It's all over the papers, as I suspected it might be. David Ross's careful and sympathetic piece in the Herald is the best source of information. Surprised and horrified by the approach of The Scotsman - The Record's straightforward approach is a lot more responsible and less sensationalist. One of those days I'm glad not to be a journalist.
Heartfelt sympathy and prayers for those left behind.

Tuesday, January 09, 2007

Slow computers and more Maverick mobility

BBC Scotland is in the middle of installing something called VCS Dira, which is basically a piece of software for taking in, editing and playing out everything from news to music.
I hope I'm not letting any digital cats out of pixellated bags here, but the only effect on my work at the BBC has been (1) I can't play my own CDs on the show, as VCS uses digital files rather than CD tracks, and I haven't been trained on how to operate it; (2) Computers in Aberdeen and especially Shetland, where the system is being pioneered, are now running painfully slowly, to the extent that it's far more efficient for me to work from the Radiocroft, using my own computer and a 64k ISDN computer connection.
(3) VCS, from my broadcast-face experience, is a clunky, inflexible system that chops off record fades, messes up intros and won't let you change running orders at the last minute.
Apart from that, it's wonderful. Of course.
I'm only mentioning this as I'm in Aberdeen and the desktop PCs are running at half speed. Left Glasgow at 7.30 am, the Maverick behaving in an exemplary fashion and the exhaust not too noisy. Delays at Cumbernauld and expecially at the Broxden roundabout outside Perth, but despite the Tay bridge being shut due to high winds, Dundee was OK. Stopped at the Kingsway Tesco for a stupidly high-fry breakfast, then a thrash up the road to Aberdeen, where the Maverick was finally switched off in the bowels of the Travelodge's underground car park, part of the secret underwharf of Union Street, the UK's first elevated city-centre roadway. Maybe I'll leave the Burgundy Beast there for ever.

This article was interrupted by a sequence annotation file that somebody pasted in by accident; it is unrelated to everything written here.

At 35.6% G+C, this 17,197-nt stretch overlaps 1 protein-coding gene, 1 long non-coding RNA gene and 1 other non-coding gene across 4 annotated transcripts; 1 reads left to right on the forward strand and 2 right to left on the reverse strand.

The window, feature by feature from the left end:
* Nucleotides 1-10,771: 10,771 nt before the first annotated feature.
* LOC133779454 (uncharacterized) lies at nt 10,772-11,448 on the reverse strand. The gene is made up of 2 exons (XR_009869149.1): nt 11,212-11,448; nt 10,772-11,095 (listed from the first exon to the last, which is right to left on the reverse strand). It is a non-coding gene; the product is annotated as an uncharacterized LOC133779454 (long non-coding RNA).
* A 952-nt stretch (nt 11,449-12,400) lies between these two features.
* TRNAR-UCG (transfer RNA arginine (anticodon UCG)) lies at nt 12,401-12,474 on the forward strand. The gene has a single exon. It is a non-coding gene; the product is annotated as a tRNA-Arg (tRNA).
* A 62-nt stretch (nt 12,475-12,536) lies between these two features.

Monday, January 08, 2007

Glasgow in much dreichness

Grey and wet, as per usual. Managed to get here in the dubious Ford Maverick, no trouble so far except for what sounds like a small hole in the middle silencer. I am so sick of bad cars. That is the last time I buy anything vehicular on eBay.
I'm 51 years old and it seems I've spent all my driving life listening out for strange drivetrain noises in dodgy second-hand cars with bad resprays...or just waiting for them to break. The wee Citroen C2 GT I leased has, on the other hand, been very good, and opting for a full-maintenance-and-tyres contract has proved cost effective. The peerie pocket rocket uses tyres like paper hankies.
Magnus is safely re-installed in his flat. Bizarrely, as we drove into Mingarry Street on our way to Beanscene for lunch, I came close to running over our friends Ian Begg and Ruth Fiskin, well away from their more everyday patch of Plockton. Said hello and cheerio, with a promise to meet up in Shetland. The same day, I met singer-songwriter Yvonne Lyon and her husband in IKEA. Small country, large shop!
Swithered about having the Maverick exhaust repaired/replaced, but have decided to hot foot it for Aberdeen tomorrow and decide there, depending on how noisy it is. There are various people back in Shetland who want to buy the beast (seven seats, diesel, towbar, new tyres) and I'm not in the mood for spending money on it.
....and speaking of not spending money...£25 a skull plus booking fee for restricted view seats of Ricky Gervais tonight at the Royal Concert Hall? I don't think so!

Tuesday, January 02, 2007

Here we are, then...

...and a good 2007 to you and yours.
I'm looking forward to an alcohol-free period of detoxification, exercise and less indulgence in chocolate and rich foodstuffs. But then, ain't we all?
I should say that despite the - suprising - reappearance at Hogmanay of last year's Broons documentary, I am NO LONGER writing the Broons and Oor Wullie scripts for the Sunday Post. No bad feeling, no falling out, I just became totally and utterly fed up with it. It was an honour to do it, especially as the first non-DC Thomson employee to be let loose on Glebe Street, but Wullie and That Family tend to take over your life...
Don't know if it'll come up again, but worth zapping with Sky Plus if you have it, is John Maclaverty's Hogmanay edition of The Cinema Show on BBC4. I only watched it because I'm in it, but it is an absolutely hilarious and absorbing look at the horrors that have passed for Hogmanay TV on the BBC. Including the infamous Gleneagles debacle of 1984/85 (Chic Murray: 'It's chaos! Chaos!)and the (in some ways worse) Edinburgh Castle show which featured a gospel choir doing Flower of Scotland. Watch it and cringe with the shame so interestingly absent from those interviewed who were and indeed still are responsible for what brings in the New Year on telly.
Caught some of this year's weather-battered stuff, and felt sorry for a clearly very tired and emotional Paolo Nutini. Still Game special was very funny, but surely the central conceit was historically inaccurate: Greg, Ford et al dress like 80-year-olds for their Still Game characters; in 1975 they'd never have looked the way they were so meticulously portrayed. It's people now in their 50s who, alas, dressed like that. Those, dare I say it, nearer Greg and Ford's real ages...